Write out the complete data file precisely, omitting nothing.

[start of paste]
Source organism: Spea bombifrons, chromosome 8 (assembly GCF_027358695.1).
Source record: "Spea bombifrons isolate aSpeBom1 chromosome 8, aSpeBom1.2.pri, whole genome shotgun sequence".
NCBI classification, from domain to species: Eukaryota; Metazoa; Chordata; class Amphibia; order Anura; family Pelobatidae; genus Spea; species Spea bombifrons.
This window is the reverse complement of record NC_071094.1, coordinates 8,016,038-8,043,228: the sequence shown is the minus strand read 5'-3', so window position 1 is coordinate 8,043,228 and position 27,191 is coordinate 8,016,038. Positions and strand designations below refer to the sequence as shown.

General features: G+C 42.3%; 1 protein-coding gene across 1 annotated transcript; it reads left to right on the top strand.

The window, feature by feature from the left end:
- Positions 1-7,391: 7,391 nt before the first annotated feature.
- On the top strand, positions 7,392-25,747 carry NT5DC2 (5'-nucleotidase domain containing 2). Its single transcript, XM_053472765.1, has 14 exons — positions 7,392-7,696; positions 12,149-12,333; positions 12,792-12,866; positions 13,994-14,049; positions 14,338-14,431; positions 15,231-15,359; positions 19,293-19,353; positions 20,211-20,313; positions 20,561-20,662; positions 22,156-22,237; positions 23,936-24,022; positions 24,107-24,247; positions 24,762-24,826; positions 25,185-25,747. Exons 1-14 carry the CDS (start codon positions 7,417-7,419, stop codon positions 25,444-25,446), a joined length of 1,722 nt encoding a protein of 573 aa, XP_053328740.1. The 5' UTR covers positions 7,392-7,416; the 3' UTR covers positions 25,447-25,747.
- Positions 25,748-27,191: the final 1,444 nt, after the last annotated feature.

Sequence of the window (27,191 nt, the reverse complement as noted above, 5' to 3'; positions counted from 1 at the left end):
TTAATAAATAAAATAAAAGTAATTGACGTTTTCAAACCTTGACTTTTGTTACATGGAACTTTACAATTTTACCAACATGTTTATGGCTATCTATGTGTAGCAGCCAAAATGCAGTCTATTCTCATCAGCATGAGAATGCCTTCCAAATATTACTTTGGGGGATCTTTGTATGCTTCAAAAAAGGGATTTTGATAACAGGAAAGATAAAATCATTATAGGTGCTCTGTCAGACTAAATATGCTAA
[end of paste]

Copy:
Source organism: Spea bombifrons, chromosome 8 (assembly GCF_027358695.1).
Source record: "Spea bombifrons isolate aSpeBom1 chromosome 8, aSpeBom1.2.pri, whole genome shotgun sequence".
NCBI classification, from domain to species: Eukaryota; Metazoa; Chordata; class Amphibia; order Anura; family Pelobatidae; genus Spea; species Spea bombifrons.
This window is the reverse complement of record NC_071094.1, coordinates 8,016,038-8,043,228: the sequence shown is the minus strand read 5'-3', so window position 1 is coordinate 8,043,228 and position 27,191 is coordinate 8,016,038. Positions and strand designations below refer to the sequence as shown.

General features: G+C 42.3%; 1 protein-coding gene across 1 annotated transcript; it reads left to right on the top strand.

The window, feature by feature from the left end:
- Positions 1-7,391: 7,391 nt before the first annotated feature.
- On the top strand, positions 7,392-25,747 carry NT5DC2 (5'-nucleotidase domain containing 2). Its single transcript, XM_053472765.1, has 14 exons — positions 7,392-7,696; positions 12,149-12,333; positions 12,792-12,866; positions 13,994-14,049; positions 14,338-14,431; positions 15,231-15,359; positions 19,293-19,353; positions 20,211-20,313; positions 20,561-20,662; positions 22,156-22,237; positions 23,936-24,022; positions 24,107-24,247; positions 24,762-24,826; positions 25,185-25,747. Exons 1-14 carry the CDS (start codon positions 7,417-7,419, stop codon positions 25,444-25,446), a joined length of 1,722 nt encoding a protein of 573 aa, XP_053328740.1. The 5' UTR covers positions 7,392-7,416; the 3' UTR covers positions 25,447-25,747.
- Positions 25,748-27,191: the final 1,444 nt, after the last annotated feature.

Sequence of the window (27,191 nt, the reverse complement as noted above, 5' to 3'; positions counted from 1 at the left end):
TTAATAAATAAAATAAAAGTAATTGACGTTTTCAAACCTTGACTTTTGTTACATGGAACTTTACAATTTTACCAACATGTTTATGGCTATCTATGTGTAGCAGCCAAAATGCAGTCTATTCTCATCAGCATGAGAATGCCTTCCAAATATTACTTTGGGGGATCTTTGTATGCTTCAAAAAAGGGATTTTGATAACAGGAAAGATAAAATCATTATAGGTGCTCTGTCAGACTAAATATGCTAA